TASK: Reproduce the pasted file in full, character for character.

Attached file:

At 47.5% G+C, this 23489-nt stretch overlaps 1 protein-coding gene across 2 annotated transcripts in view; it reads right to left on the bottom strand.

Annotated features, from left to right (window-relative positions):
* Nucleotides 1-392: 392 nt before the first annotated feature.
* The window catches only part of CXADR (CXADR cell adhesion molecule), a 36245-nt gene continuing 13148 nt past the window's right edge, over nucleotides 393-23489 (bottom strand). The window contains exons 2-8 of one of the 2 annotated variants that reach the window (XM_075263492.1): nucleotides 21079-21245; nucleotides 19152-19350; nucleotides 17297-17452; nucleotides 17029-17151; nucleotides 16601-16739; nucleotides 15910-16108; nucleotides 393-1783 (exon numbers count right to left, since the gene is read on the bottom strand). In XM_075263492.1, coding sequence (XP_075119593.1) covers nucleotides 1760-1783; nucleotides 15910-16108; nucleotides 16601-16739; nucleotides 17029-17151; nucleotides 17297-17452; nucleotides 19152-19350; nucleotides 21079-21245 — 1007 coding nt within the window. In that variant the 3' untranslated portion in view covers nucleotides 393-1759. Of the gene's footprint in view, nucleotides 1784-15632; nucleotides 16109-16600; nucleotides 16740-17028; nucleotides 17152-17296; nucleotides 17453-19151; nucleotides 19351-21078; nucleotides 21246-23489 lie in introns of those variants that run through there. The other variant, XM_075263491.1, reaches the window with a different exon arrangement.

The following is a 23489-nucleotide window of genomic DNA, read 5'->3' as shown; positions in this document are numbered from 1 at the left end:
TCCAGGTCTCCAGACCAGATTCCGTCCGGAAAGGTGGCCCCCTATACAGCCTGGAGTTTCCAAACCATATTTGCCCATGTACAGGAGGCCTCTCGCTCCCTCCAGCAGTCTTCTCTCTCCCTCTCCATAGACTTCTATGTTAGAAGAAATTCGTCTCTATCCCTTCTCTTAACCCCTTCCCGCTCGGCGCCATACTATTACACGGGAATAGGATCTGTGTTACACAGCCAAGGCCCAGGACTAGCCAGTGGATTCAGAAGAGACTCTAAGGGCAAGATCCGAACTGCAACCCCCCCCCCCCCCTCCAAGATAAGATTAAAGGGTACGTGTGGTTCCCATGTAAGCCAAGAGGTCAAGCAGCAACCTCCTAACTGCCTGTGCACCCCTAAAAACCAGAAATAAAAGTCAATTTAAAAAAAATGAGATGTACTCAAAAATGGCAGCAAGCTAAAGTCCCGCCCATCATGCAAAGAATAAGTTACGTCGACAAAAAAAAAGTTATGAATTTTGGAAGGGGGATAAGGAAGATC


At 47.5% G+C, this 23489-nt stretch overlaps 1 protein-coding gene across 2 annotated transcripts in view; it reads right to left on the bottom strand.

Annotated features, from left to right (window-relative positions):
* Nucleotides 1-392: 392 nt before the first annotated feature.
* The window catches only part of CXADR (CXADR cell adhesion molecule), a 36245-nt gene continuing 13148 nt past the window's right edge, over nucleotides 393-23489 (bottom strand). The window contains exons 2-8 of one of the 2 annotated variants that reach the window (XM_075263492.1): nucleotides 21079-21245; nucleotides 19152-19350; nucleotides 17297-17452; nucleotides 17029-17151; nucleotides 16601-16739; nucleotides 15910-16108; nucleotides 393-1783 (exon numbers count right to left, since the gene is read on the bottom strand). In XM_075263492.1, coding sequence (XP_075119593.1) covers nucleotides 1760-1783; nucleotides 15910-16108; nucleotides 16601-16739; nucleotides 17029-17151; nucleotides 17297-17452; nucleotides 19152-19350; nucleotides 21079-21245 — 1007 coding nt within the window. In that variant the 3' untranslated portion in view covers nucleotides 393-1759. Of the gene's footprint in view, nucleotides 1784-15632; nucleotides 16109-16600; nucleotides 16740-17028; nucleotides 17152-17296; nucleotides 17453-19151; nucleotides 19351-21078; nucleotides 21246-23489 lie in introns of those variants that run through there. The other variant, XM_075263491.1, reaches the window with a different exon arrangement.

The following is a 23489-nucleotide window of genomic DNA, read 5'->3' as shown; positions in this document are numbered from 1 at the left end:
TCCAGGTCTCCAGACCAGATTCCGTCCGGAAAGGTGGCCCCCTATACAGCCTGGAGTTTCCAAACCATATTTGCCCATGTACAGGAGGCCTCTCGCTCCCTCCAGCAGTCTTCTCTCTCCCTCTCCATAGACTTCTATGTTAGAAGAAATTCGTCTCTATCCCTTCTCTTAACCCCTTCCCGCTCGGCGCCATACTATTACACGGGAATAGGATCTGTGTTACACAGCCAAGGCCCAGGACTAGCCAGTGGATTCAGAAGAGACTCTAAGGGCAAGATCCGAACTGCAACCCCCCCCCCCCCCTCCAAGATAAGATTAAAGGGTACGTGTGGTTCCCATGTAAGCCAAGAGGTCAAGCAGCAACCTCCTAACTGCCTGTGCACCCCTAAAAACCAGAAATAAAAGTCAATTTAAAAAAAATGAGATGTACTCAAAAATGGCAGCAAGCTAAAGTCCCGCCCATCATGCAAAGAATAAGTTACGTCGACAAAAAAAAAGTTATGAATTTTGGAAGGGGGATAAGGAAGATC